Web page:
Variable wettability, the affinity of a rock surface for oil vs. water within sandstone reservoirs, has posed a particularly difficult problem in characterizing reservoir flow properties, which is critical for optimizing oil production and minimizing completion costs. Sandstone reservoirs range from water-wet to strongly oil-wet. Wettability controls the type and volumes of produced fluids and strongly controls residual oil saturations (a major component of recovery factor).

Quantifying and determining the distribution of oil, gas and water is necessary to optimize oil production and is particularly important when designing recovery methods for primary and secondary drainage. Such estimations are complicated due to variable reservoir properties, fluid saturations and wettability, which can vary at the pore scale. Reservoirs that have mixed wettability are particularly difficult to evaluate for the implications of wettability on irreducible fluids, a major control on the amount of oil that is permanently trapped in the rock.

Advanced logging suites, including nuclear magnetic resonance (NMR) logs, can be useful in separating solid from liquid phases and estimating oil saturations. However, assumptions on wettability and fluid properties are required to interpret these specialty logs, which provide only remote and indirect measurements.

While standard methods of determining wettability from core can provide data on the bulk rock behavior, they do not give information about internal variability at the pore scale. Laboratory tests can be run to calibrate and validate the log data, but these are time-consuming, expensive and often inconclusive. The ambiguity of the results is a major issue when the rocks are not fully water-wet. Standard laboratory procedures involve cleaning the samples, which alters the wettability and changes the NMR response, invalidating the comparison between laboratory and log data. No standard laboratory measurement can identify oil-wet clays; conventional wisdom says that clays are always water-wet.

Digital rock involves imaging to provide data and insight on rock composition, rock properties and rock/fluid interaction. Images allow observation of such interaction, which is a huge advantage over inferences made solely from laboratory tests. Common assumptions about fluid flow mechanisms and wettability have been shown to be wrong by digital rock analysis. If a rock is composed of minerals that exhibit different wettability characteristics, the ability of fluids to maintain connected filaments and continue flowing is affected by the fabric of the rock and distribution of those minerals. The amount of recoverable oil also is impacted—oil-wet surfaces cling to the oil; altering wettability with surfactants frees more oil and increases oil recovery. Surfactants are an expensive component of completion and waterflood injection fluids, so the type and concentration of surfactants must be optimized for the best economic returns. Understanding wettability at the pore scale and its distribution in terms of mineralogy of the rock is a first step toward such optimization.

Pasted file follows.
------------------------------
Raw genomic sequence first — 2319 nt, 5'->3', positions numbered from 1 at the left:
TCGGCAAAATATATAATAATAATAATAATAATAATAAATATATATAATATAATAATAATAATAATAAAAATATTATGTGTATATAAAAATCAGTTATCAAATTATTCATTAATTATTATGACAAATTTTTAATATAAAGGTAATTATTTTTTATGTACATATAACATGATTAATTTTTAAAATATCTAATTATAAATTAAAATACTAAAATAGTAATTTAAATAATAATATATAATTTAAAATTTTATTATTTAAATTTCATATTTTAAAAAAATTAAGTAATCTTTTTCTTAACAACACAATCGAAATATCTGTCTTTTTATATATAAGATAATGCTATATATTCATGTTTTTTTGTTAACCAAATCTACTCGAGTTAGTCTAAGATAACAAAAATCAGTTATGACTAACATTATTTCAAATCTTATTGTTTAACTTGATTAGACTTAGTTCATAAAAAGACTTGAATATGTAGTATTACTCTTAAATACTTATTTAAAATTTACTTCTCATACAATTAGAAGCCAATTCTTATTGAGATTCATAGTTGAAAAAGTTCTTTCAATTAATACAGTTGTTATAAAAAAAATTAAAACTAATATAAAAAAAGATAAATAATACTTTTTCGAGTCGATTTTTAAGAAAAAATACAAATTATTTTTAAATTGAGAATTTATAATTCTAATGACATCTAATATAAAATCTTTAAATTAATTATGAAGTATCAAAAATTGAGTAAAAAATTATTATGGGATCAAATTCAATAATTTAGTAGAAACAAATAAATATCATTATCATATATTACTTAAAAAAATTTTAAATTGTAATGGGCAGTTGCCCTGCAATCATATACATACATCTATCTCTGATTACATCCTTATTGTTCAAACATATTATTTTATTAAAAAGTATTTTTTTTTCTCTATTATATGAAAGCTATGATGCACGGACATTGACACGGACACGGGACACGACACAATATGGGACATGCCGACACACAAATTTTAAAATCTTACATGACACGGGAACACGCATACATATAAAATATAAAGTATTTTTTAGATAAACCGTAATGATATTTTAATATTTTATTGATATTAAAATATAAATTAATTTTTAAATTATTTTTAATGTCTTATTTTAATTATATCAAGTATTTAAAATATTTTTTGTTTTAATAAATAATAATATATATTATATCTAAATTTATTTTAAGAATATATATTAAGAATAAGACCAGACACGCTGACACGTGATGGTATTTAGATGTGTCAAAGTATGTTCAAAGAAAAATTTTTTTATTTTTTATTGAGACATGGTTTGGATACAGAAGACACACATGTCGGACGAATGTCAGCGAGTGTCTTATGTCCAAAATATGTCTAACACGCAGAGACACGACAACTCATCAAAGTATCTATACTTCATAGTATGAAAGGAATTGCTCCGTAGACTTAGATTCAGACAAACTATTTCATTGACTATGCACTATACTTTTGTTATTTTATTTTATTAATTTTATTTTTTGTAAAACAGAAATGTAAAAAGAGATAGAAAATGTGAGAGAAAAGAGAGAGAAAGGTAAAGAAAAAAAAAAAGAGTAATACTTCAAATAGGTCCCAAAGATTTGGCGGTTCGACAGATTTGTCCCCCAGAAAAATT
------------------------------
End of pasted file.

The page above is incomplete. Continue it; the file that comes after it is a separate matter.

Greater Monument Butte Field
Many oil and gas fields in the western U.S. produce hydrocarbons from discontinuous sandstone reservoirs. One example is the Greater Monument Butte Field (GMBU) in the Uinta Basin in northeastern Utah, which had more than 5 Bbbl original oil in place. The paraffinic nature of the oil means that hydrocarbons in the subsurface can exist in solid, liquid and gas phases. The variability in both hydrocarbons and reservoir quality pose significant challenges to log interpretation of hydrocarbons in place and reservoir flow characteristics. The GMBU sandstone reservoirs are highly variable in rock quality, mineralogy, clay types and volumes, and wettability.

In this study, conducted by Newfield, high-end well log suites including NMR and dielectric logs were used to estimate rock properties and fluid distributions. Unambiguous interpretation of such log data was not possible without understanding controls on wettability distribution because there is not a unique interpretation of fluid type from responses on NMR logs. Water, oil and gas saturations estimated from logs did not match produced fluids.

To understand the log data patterns illustrated in Figure 1, particularly in quantifying the amount of clay-bound water and producible water, the study integrated pore-scale imaging, coreflood NMR experiments and downhole NMR logging. The goal was to optimize primary oil production as well as to increase secondary recovery from waterflooding.

Understanding the nature and connectivity of the porosity system is a key first step to predicting waterflood performance. Registration of high-resolution 2-D scanning electron microscope (SEM) images showing texture and mineralogy with 3-D microcomputed tomography images showing fluids allowed mapping of connected porosity in 3-D (Figure 2).

Results of the study indicated a far more complex pore-scale view of wettability and fluid distribution than was initially assumed on the basis of log analysis alone (Figure 3). Nearly all of the reservoir zones have some mixed-wet pores at micro- and macroscales. The sandstone intervals vary in the proportions of macroporosity and oil wetness, which are related to rock quality and mineralogy. This project serves as a case study and analog for other tight reservoirs where mixed wettability exists and exerts a strong control on locations of oil and water in such reservoirs.

This article is based on a paper in Petrophysics (August 2015), “Subsurface Fluid Characterization Using Downhole and Core NMR T1-T2 Maps Combined with Pore-scale Imaging Techniques.” It won the SPWLA Best Paper Award for 2015.